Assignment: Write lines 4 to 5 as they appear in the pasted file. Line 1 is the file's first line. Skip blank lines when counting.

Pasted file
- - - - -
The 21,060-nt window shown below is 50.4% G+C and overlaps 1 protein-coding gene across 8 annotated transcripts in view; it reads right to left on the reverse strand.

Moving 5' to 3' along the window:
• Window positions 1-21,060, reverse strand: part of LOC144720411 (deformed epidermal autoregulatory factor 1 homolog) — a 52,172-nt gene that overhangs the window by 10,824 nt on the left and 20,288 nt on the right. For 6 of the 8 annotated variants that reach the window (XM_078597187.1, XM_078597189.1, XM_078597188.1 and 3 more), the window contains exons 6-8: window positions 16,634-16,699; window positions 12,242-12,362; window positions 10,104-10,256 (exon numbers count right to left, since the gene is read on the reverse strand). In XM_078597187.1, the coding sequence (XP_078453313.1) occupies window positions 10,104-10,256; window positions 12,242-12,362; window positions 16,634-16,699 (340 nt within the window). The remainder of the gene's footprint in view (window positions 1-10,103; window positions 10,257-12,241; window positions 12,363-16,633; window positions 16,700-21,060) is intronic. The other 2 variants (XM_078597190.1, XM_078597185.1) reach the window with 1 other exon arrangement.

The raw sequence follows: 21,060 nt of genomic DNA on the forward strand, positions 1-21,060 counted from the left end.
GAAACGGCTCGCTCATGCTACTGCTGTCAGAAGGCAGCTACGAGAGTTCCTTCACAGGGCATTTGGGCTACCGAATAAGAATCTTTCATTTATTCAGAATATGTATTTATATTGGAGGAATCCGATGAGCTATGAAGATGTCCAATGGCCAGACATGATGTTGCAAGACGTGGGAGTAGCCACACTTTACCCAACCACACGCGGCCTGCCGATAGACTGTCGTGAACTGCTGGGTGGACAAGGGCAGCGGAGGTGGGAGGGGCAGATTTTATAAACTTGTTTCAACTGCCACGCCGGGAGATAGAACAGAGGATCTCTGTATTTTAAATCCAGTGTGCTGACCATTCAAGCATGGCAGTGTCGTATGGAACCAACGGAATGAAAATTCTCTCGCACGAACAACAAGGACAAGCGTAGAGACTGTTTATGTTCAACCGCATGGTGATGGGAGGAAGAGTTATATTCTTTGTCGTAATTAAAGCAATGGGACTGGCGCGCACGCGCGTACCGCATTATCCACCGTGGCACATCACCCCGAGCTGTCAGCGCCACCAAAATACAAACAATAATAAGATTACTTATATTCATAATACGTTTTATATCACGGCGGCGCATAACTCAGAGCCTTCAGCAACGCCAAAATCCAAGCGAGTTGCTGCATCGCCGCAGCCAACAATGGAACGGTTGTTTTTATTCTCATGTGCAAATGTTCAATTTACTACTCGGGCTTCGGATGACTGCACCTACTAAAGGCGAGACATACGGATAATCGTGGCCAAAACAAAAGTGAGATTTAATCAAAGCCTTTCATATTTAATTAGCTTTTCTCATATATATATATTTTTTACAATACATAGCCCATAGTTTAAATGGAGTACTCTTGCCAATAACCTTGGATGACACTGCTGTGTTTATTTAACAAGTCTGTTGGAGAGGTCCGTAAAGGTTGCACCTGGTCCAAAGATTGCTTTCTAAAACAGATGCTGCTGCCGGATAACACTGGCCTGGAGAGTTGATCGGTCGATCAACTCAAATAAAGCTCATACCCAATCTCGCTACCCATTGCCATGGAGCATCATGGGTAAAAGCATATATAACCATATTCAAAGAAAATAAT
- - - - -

The raw sequence follows: 21,060 nt of genomic DNA on the forward strand, positions 1-21,060 counted from the left end.
GAAACGGCTCGCTCATGCTACTGCTGTCAGAAGGCAGCTACGAGAGTTCCTTCACAGGGCATTTGGGCTACCGAATAAGAATCTTTCATTTATTCAGAATATGTATTTATATTGGAGGAATCCGATGAGCTATGAAGATGTCCAATGGCCAGACATGATGTTGCAAGACGTGGGAGTAGCCACACTTTACCCAACCACACGCGGCCTGCCGATAGACTGTCGTGAACTGCTGGGTGGACAAGGGCAGCGGAGGTGGGAGGGGCAGATTTTATAAACTTGTTTCAACTGCCACGCCGGGAGATAGAACAGAGGATCTCTGTATTTTAAATCCAGTGTGCTGACCATTCAAGCATGGCAGTGTCGTATGGAACCAACGGAATGAAAATTCTCTCGCACGAACAACAAGGACAAGCGTAGAGACTGTTTATGTTCAACCGCATGGTGATGGGAGGAAGAGTTATATTCTTTGTCGTAATTAAAGCAATGGGACTGGCGCGCACGCGCGTACCGCATTATCCACCGTGGCACATCACCCCGAGCTGTCAGCGCCACCAAAATACAAACAATAATAAGATTACTTATATTCATAATACGTTTTATATCACGGCGGCGCATAACTCAGAGCCTTCAGCAACGCCAAAATCCAAGCGAGTTGCTGCATCGCCGCAGCCAACAATGGAACGGTTGTTTTTATTCTCATGTGCAAATGTTCAATTTACTACTCGGGCTTCGGATGACTGCACCTACTAAAGGCGAGACATACGGATAATCGTGGCCAAAACAAAAGTGAGATTTAATCAAAGCCTTTCATATTTAATTAGCTTTTCTCATATATATATATTTTTTACAATACATAGCCCATAGTTTAAATGGAGTACTCTTGCCAATAACCTTGGATGACACTGCTGTGTTTATTTAACAAGTCTGTTGGAGAGGTCCGTAAAGGTTGCACCTGGTCCAAAGATTGCTTTCTAAAACAGATGCTGCTGCCGGATAACACTGGCCTGGAGAGTTGATCGGTCGATCAACTCAAATAAAGCTCATACCCAATCTCGCTACCCATTGCCATGGAGCATCATGGGTAAAAGCATATATAACCATATTCAAAGAAAATAAT